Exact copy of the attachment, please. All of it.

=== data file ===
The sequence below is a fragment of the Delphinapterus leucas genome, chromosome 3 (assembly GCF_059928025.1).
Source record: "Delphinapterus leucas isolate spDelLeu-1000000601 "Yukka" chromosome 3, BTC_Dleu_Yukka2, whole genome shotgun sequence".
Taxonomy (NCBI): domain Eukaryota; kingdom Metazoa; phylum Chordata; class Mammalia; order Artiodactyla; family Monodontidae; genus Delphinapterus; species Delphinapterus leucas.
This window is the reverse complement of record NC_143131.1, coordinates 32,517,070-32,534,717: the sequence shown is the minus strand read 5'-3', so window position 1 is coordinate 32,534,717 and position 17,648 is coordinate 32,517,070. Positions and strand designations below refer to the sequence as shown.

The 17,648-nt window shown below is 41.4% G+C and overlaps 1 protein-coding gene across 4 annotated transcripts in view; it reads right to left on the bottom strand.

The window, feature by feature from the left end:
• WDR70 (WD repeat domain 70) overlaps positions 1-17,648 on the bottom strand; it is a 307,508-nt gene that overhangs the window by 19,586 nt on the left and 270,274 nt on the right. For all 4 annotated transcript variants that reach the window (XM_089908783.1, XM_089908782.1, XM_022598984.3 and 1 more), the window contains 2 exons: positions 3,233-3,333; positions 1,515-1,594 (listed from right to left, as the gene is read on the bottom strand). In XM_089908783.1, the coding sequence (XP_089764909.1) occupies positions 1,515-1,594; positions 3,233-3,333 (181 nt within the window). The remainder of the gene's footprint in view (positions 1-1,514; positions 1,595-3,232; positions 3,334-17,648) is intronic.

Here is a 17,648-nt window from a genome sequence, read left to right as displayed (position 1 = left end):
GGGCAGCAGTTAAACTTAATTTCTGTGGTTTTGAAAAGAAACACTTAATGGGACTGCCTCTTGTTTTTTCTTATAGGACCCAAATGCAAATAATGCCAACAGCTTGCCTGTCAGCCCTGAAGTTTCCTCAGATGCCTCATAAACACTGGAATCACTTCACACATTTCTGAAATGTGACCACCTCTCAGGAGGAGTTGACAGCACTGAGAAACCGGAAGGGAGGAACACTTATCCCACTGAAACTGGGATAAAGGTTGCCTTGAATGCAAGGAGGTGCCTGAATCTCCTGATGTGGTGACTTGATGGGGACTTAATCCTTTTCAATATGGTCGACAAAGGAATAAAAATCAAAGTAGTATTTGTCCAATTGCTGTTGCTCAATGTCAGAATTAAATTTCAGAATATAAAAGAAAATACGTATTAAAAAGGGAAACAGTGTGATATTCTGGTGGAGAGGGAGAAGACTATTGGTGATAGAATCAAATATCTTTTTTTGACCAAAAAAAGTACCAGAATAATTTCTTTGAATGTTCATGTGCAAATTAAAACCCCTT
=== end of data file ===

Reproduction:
The sequence below is a fragment of the Delphinapterus leucas genome, chromosome 3 (assembly GCF_059928025.1).
Source record: "Delphinapterus leucas isolate spDelLeu-1000000601 "Yukka" chromosome 3, BTC_Dleu_Yukka2, whole genome shotgun sequence".
Taxonomy (NCBI): domain Eukaryota; kingdom Metazoa; phylum Chordata; class Mammalia; order Artiodactyla; family Monodontidae; genus Delphinapterus; species Delphinapterus leucas.
This window is the reverse complement of record NC_143131.1, coordinates 32,517,070-32,534,717: the sequence shown is the minus strand read 5'-3', so window position 1 is coordinate 32,534,717 and position 17,648 is coordinate 32,517,070. Positions and strand designations below refer to the sequence as shown.

The 17,648-nt window shown below is 41.4% G+C and overlaps 1 protein-coding gene across 4 annotated transcripts in view; it reads right to left on the bottom strand.

The window, feature by feature from the left end:
• WDR70 (WD repeat domain 70) overlaps positions 1-17,648 on the bottom strand; it is a 307,508-nt gene that overhangs the window by 19,586 nt on the left and 270,274 nt on the right. For all 4 annotated transcript variants that reach the window (XM_089908783.1, XM_089908782.1, XM_022598984.3 and 1 more), the window contains 2 exons: positions 3,233-3,333; positions 1,515-1,594 (listed from right to left, as the gene is read on the bottom strand). In XM_089908783.1, the coding sequence (XP_089764909.1) occupies positions 1,515-1,594; positions 3,233-3,333 (181 nt within the window). The remainder of the gene's footprint in view (positions 1-1,514; positions 1,595-3,232; positions 3,334-17,648) is intronic.

Here is a 17,648-nt window from a genome sequence, read left to right as displayed (position 1 = left end):
GGGCAGCAGTTAAACTTAATTTCTGTGGTTTTGAAAAGAAACACTTAATGGGACTGCCTCTTGTTTTTTCTTATAGGACCCAAATGCAAATAATGCCAACAGCTTGCCTGTCAGCCCTGAAGTTTCCTCAGATGCCTCATAAACACTGGAATCACTTCACACATTTCTGAAATGTGACCACCTCTCAGGAGGAGTTGACAGCACTGAGAAACCGGAAGGGAGGAACACTTATCCCACTGAAACTGGGATAAAGGTTGCCTTGAATGCAAGGAGGTGCCTGAATCTCCTGATGTGGTGACTTGATGGGGACTTAATCCTTTTCAATATGGTCGACAAAGGAATAAAAATCAAAGTAGTATTTGTCCAATTGCTGTTGCTCAATGTCAGAATTAAATTTCAGAATATAAAAGAAAATACGTATTAAAAAGGGAAACAGTGTGATATTCTGGTGGAGAGGGAGAAGACTATTGGTGATAGAATCAAATATCTTTTTTTGACCAAAAAAAGTACCAGAATAATTTCTTTGAATGTTCATGTGCAAATTAAAACCCCTT